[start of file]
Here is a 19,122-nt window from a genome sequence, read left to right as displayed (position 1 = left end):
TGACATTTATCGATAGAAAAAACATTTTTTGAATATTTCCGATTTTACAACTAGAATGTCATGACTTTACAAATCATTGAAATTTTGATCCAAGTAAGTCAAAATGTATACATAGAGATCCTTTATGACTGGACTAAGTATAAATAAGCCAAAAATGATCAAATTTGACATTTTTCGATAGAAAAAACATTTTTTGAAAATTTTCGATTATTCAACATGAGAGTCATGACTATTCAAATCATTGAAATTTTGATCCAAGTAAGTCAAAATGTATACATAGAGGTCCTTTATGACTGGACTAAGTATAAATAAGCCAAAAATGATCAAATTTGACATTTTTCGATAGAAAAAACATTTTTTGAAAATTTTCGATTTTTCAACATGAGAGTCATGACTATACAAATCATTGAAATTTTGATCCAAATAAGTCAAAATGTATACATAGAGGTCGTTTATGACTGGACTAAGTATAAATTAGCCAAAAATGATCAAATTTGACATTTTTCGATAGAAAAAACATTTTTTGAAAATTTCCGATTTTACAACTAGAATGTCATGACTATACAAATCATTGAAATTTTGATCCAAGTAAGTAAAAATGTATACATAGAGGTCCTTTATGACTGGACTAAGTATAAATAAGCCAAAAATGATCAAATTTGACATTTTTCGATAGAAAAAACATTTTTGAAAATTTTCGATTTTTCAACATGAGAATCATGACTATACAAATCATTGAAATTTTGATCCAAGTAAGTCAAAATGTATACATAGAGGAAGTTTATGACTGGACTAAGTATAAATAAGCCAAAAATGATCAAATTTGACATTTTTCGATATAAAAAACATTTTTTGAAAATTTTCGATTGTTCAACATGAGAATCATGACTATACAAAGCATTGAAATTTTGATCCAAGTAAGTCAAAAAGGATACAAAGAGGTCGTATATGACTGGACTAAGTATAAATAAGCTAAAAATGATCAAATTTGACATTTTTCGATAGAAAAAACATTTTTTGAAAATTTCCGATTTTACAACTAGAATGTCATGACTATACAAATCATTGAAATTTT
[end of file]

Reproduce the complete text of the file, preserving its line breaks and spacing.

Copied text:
Here is a 19,122-nt window from a genome sequence, read left to right as displayed (position 1 = left end):
TGACATTTATCGATAGAAAAAACATTTTTTGAATATTTCCGATTTTACAACTAGAATGTCATGACTTTACAAATCATTGAAATTTTGATCCAAGTAAGTCAAAATGTATACATAGAGATCCTTTATGACTGGACTAAGTATAAATAAGCCAAAAATGATCAAATTTGACATTTTTCGATAGAAAAAACATTTTTTGAAAATTTTCGATTATTCAACATGAGAGTCATGACTATTCAAATCATTGAAATTTTGATCCAAGTAAGTCAAAATGTATACATAGAGGTCCTTTATGACTGGACTAAGTATAAATAAGCCAAAAATGATCAAATTTGACATTTTTCGATAGAAAAAACATTTTTTGAAAATTTTCGATTTTTCAACATGAGAGTCATGACTATACAAATCATTGAAATTTTGATCCAAATAAGTCAAAATGTATACATAGAGGTCGTTTATGACTGGACTAAGTATAAATTAGCCAAAAATGATCAAATTTGACATTTTTCGATAGAAAAAACATTTTTTGAAAATTTCCGATTTTACAACTAGAATGTCATGACTATACAAATCATTGAAATTTTGATCCAAGTAAGTAAAAATGTATACATAGAGGTCCTTTATGACTGGACTAAGTATAAATAAGCCAAAAATGATCAAATTTGACATTTTTCGATAGAAAAAACATTTTTGAAAATTTTCGATTTTTCAACATGAGAATCATGACTATACAAATCATTGAAATTTTGATCCAAGTAAGTCAAAATGTATACATAGAGGAAGTTTATGACTGGACTAAGTATAAATAAGCCAAAAATGATCAAATTTGACATTTTTCGATATAAAAAACATTTTTTGAAAATTTTCGATTGTTCAACATGAGAATCATGACTATACAAAGCATTGAAATTTTGATCCAAGTAAGTCAAAAAGGATACAAAGAGGTCGTATATGACTGGACTAAGTATAAATAAGCTAAAAATGATCAAATTTGACATTTTTCGATAGAAAAAACATTTTTTGAAAATTTCCGATTTTACAACTAGAATGTCATGACTATACAAATCATTGAAATTTT